Let's Get Real About Expectations by April Hanrath

Parents always want what's the best for their kids. I've never seen a parent do something intentional to hurt her child's chance at success. Yet everyday parents make choices for their children that may be good in the short term, but not so great in the long term.

Soccer is a microcosm of life. It is a game that teaches life lessons. It's not a job for kids, it's a game. It's not something that should be considered a parent's retirement income because their child will play professionally and make zillions of dollars. It's a game that your child enjoys. Keep perspective.

Soccer is a team sport, not a group of individuals playing for themselves who just happen to wear the same color uniform. It is a team game where everyone has to do her part in order for the team to succeed. Sometimes that means that your child may not play for many reasons. It could be that the matchup isn't right, your child has missed practices, the coach has a "master plan" that you don't know. When this happens, it's not time to nag the coach, act as though your child is being slighted, or bolt from a team. It's life lesson. It's not your job to take on the coach and fight for your child. Back off. This isn't your battle. Again, it's a life lesson. Your child will not always get what he wants when he wants it. There will be tough times in life and the lesson is to learn how to persevere in the tough times. 

One of our mentors sent a quote to me that I think is very applicable here. It's not a parent's job to clear the path, it's a parent's job to prepare the child for the path.

With tryout season here, all semblance of reason seems to disappear in the frenzy of what team my child is placed on this year. Tough decision and not one to be taken lightly. There are two questions you need to answer before you start looking elsewhere. First, has the Club/Coach worked to develop my child?  Meaning has your child had opportunities to grow and then did your child take these opportunities? Second, am I trying to find another team to stroke my ego, rather than doing what's best for my child? This one takes some soul searching. Parents are a social network within a team. The parents rely on the success of the team to stroke their own egos. Guess what, your ego is not based on the success of your child's team. The team's and your child's value isn't resting upon a win/loss record. Teams have ebbs and flows, As the saying goes, "Sometimes you're the Windshield, Sometimes you're the bug."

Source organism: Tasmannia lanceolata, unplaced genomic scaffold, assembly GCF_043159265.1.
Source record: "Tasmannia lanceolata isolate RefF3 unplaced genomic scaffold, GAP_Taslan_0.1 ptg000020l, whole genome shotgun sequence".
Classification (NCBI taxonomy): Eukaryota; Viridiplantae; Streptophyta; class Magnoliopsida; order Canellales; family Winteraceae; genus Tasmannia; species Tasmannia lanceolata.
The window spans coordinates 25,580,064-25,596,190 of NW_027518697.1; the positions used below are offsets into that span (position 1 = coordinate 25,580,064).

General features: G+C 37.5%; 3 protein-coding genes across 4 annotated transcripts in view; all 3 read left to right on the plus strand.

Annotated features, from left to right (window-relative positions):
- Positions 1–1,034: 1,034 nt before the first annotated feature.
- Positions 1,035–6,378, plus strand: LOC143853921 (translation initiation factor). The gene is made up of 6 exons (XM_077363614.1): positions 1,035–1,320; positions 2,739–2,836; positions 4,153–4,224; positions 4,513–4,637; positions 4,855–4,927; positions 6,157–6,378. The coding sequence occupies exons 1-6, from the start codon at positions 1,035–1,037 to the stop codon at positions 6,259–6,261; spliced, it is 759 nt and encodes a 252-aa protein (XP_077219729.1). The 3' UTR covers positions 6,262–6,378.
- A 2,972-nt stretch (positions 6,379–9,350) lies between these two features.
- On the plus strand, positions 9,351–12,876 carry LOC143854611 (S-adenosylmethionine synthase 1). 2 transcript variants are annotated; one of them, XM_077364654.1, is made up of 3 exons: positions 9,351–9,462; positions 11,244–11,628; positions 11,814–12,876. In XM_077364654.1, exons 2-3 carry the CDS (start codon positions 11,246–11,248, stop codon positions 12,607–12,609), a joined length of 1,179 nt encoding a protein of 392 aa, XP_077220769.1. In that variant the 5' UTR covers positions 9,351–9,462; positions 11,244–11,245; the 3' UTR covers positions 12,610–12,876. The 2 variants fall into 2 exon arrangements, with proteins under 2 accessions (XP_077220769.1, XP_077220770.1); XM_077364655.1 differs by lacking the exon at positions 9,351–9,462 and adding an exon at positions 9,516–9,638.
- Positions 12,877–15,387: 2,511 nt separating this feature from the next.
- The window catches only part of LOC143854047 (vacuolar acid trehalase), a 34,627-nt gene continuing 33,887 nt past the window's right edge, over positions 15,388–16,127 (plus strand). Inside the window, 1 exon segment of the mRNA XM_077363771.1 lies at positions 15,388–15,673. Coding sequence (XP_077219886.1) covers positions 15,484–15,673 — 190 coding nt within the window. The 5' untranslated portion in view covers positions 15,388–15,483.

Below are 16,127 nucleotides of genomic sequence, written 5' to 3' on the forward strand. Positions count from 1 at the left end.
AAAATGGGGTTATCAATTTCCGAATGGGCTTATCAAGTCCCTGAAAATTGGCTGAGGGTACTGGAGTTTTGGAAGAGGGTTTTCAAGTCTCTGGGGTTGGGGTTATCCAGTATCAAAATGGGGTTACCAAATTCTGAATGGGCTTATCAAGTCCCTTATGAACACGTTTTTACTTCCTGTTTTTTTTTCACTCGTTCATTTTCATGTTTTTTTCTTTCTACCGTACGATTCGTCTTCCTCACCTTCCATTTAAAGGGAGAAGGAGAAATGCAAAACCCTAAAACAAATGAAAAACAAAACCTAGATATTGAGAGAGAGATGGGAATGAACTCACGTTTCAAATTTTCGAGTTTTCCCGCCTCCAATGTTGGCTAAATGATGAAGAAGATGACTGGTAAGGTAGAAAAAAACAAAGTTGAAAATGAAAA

Before you jump ship, threaten your coach with your impending departure, ask you child what he wants. If he is happy on his team then let it be. It's amazing how some teams rise to the top when parental involvement takes the backseat to the team's success.

Whatever team your child ends up playing for the end result can always be positive. There are always lessons to be learned, sometimes easy sometimes not, but the lessons just keep coming. Be a resource to your child as he navigates the waters of growing. Be the parent, be the person he respects, be the person who teaches him how to overcome what seems impossible. When you do that, his expectations will be realized. Be that parent.